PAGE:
Understanding Golf Swing Rotation 

Golf swing rotation is commonly perceived as the upper body rotating about an inclined axis of rotation passing through the lower back and out through the top of the head and at a right angle to the swing plane (wagon wheel image of a central hub with the arms and club as the spokes). 

This is a false perception.

It is difficult to coordinate the inclined rotation of the upper body consistently with the naturally upright rotation of the lower body and to turn the shoulders fully in each direction. Also without direct ground reference the inclined axis is dynamically unstable and power to the shoulders from ground traction is limited.

A vertical axis rising from midway between the ankles and corresponding to the body’s centre of gravity is stabilised by direct “tie down” to the ground so that the golf swing power is generated directly from the ground up through the feet and legs.

Posture (body angles) as properly established at ball address is retained throughout the rotation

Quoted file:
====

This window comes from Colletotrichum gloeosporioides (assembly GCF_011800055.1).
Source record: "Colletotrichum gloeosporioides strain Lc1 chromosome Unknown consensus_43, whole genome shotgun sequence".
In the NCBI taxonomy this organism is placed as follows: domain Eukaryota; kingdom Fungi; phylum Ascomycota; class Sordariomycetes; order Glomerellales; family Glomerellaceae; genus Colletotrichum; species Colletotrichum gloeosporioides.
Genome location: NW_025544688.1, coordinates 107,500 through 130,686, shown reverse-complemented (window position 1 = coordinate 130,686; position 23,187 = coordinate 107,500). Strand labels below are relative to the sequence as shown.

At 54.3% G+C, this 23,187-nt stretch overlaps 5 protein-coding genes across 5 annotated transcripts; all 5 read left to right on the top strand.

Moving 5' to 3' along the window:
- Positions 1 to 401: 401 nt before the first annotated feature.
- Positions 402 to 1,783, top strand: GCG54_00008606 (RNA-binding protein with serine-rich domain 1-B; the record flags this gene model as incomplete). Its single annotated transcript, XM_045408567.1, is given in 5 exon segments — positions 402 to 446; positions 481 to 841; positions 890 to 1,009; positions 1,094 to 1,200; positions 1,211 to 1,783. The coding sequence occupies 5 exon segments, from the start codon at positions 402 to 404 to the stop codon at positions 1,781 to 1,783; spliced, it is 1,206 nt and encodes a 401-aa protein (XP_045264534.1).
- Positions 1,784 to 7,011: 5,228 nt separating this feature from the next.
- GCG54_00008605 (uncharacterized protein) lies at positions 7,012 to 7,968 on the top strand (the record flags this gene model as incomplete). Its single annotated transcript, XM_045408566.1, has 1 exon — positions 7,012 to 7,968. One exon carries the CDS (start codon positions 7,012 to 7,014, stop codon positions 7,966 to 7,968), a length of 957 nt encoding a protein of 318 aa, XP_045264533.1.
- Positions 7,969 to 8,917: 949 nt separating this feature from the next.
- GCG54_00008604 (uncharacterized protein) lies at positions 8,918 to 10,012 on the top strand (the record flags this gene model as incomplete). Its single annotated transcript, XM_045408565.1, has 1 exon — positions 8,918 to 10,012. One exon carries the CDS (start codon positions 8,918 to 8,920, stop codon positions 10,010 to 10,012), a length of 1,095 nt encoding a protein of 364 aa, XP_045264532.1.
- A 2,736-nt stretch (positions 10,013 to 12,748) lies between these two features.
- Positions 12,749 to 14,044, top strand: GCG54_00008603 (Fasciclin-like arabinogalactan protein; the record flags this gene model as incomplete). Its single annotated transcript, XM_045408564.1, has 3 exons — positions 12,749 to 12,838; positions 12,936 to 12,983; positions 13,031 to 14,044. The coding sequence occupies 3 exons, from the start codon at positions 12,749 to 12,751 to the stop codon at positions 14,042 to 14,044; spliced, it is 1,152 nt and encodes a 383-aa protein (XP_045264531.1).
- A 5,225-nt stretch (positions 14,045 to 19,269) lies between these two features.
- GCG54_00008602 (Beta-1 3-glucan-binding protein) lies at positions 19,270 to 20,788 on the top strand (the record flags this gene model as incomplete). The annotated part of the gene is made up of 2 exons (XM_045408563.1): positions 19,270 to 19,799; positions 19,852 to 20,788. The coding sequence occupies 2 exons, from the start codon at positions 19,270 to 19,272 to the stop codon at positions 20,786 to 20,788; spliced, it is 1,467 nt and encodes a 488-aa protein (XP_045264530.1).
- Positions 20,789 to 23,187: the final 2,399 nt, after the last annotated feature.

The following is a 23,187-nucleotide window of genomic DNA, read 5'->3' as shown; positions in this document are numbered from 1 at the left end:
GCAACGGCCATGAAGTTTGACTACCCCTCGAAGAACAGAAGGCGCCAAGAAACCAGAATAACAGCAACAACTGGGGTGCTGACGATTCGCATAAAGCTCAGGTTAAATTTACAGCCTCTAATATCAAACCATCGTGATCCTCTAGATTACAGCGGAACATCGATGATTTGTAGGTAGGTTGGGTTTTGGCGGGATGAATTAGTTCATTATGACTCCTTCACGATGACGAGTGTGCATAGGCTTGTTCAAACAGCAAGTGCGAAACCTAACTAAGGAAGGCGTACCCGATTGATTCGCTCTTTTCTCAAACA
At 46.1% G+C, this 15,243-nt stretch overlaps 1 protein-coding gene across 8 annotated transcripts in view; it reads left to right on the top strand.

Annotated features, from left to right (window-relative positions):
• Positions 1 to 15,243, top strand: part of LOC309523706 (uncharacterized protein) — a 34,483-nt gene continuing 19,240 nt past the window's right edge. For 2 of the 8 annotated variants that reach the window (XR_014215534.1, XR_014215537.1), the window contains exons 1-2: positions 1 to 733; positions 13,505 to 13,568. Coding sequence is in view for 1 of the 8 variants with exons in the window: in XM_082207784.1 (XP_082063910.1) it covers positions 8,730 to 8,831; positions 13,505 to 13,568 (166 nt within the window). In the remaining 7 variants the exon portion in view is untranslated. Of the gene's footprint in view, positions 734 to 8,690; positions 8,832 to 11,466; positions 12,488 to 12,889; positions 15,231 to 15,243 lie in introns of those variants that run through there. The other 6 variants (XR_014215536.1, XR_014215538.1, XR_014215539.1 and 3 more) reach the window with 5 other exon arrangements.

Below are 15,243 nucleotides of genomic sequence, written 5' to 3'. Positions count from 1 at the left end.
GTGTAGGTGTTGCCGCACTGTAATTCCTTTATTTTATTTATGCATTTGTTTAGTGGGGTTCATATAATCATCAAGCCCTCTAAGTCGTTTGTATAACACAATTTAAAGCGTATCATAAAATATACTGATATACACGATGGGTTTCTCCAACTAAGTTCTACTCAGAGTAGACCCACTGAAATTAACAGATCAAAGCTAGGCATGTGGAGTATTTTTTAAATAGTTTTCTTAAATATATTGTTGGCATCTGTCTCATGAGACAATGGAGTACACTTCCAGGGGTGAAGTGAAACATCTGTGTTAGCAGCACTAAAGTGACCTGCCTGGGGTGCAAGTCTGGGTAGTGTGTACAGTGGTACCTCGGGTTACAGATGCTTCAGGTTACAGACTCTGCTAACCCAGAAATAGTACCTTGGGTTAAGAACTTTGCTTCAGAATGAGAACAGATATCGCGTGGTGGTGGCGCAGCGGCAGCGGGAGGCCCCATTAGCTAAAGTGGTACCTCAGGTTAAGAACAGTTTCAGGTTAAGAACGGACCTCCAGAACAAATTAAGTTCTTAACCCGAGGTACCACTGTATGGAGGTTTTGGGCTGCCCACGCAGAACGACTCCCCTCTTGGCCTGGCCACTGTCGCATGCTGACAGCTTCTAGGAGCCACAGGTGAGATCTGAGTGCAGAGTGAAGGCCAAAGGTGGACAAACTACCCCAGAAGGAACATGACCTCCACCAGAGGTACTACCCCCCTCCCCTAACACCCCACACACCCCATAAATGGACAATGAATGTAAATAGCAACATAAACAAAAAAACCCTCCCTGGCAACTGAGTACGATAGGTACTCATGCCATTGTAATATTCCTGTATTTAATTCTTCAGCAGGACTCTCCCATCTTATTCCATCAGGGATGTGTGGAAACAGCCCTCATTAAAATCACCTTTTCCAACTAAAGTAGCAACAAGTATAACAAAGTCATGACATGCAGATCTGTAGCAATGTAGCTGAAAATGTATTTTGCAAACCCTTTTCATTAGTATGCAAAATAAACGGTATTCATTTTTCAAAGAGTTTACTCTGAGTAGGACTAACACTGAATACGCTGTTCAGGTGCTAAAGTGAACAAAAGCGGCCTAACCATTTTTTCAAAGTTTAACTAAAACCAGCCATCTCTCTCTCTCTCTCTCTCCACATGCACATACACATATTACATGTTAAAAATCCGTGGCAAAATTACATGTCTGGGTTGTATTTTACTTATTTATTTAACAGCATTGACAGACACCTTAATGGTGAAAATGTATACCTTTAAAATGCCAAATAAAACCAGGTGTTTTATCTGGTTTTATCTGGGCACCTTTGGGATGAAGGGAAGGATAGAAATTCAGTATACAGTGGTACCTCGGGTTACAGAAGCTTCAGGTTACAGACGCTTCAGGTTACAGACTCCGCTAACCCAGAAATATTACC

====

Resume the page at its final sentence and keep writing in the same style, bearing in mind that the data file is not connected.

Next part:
The arms swing up and down while the body turns around the stabilised axis of rotation 

Controlled acceleration derives from the swing power generated directly into properly stabilised body rotation from ground traction through the feet and legs 

Because proper golf swing rotation is central to overall swing technique it is important to understand the way in which other dynamic effects must be controlled in order to maintain a stable axis of rotation.

Body weight shift is essential for stability of rotation by bracing against the effects of centrifugal force and the swing power forces generated through the feet and legs from ground traction. 

Retention of wrist cocking against the unwinding effects of centrifugal force, in the downswing (lag) is essential to ensure “on plane” club head acceleration while maintaining rotation stability. 

Having the hands ahead of the club head with a flat or forwardly bowed leading wrist at impact is a much touted requirement in general golf swing instruction based on observations from snapshots of elite golfers. However, as explained from the "Flat left wrist" link below, that circumstance is involuntary due to dynamic effect rather than intentional.

For discussion re other relevantly important aspects of Golf Swing technique go to:-
A logical Golf Swing Concept

Weight Shift in the Golf Swing

Golf Swing Dynamics

Flat Left Wrist at Impact

Flat Left Wrist in the Downswing
Go from Understanding Golf Swing Rotation to A New Insight into the Golf Swing